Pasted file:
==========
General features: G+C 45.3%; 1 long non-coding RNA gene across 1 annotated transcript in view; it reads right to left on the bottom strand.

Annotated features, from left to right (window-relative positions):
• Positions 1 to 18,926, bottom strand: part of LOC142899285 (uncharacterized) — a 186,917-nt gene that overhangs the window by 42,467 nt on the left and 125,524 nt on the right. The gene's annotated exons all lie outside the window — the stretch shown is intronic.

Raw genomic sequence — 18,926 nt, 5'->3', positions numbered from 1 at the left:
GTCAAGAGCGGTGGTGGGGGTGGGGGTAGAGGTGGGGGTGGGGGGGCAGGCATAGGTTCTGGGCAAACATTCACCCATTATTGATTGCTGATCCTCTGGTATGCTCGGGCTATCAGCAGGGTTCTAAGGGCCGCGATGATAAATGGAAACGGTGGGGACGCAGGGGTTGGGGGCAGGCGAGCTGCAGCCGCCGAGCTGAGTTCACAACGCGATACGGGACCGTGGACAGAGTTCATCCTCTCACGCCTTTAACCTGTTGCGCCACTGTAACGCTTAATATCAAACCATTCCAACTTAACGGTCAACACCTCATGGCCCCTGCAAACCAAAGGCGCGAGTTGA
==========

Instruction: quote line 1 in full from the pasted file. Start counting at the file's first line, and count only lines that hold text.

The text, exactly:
General features: G+C 45.3%; 1 long non-coding RNA gene across 1 annotated transcript in view; it reads right to left on the bottom strand.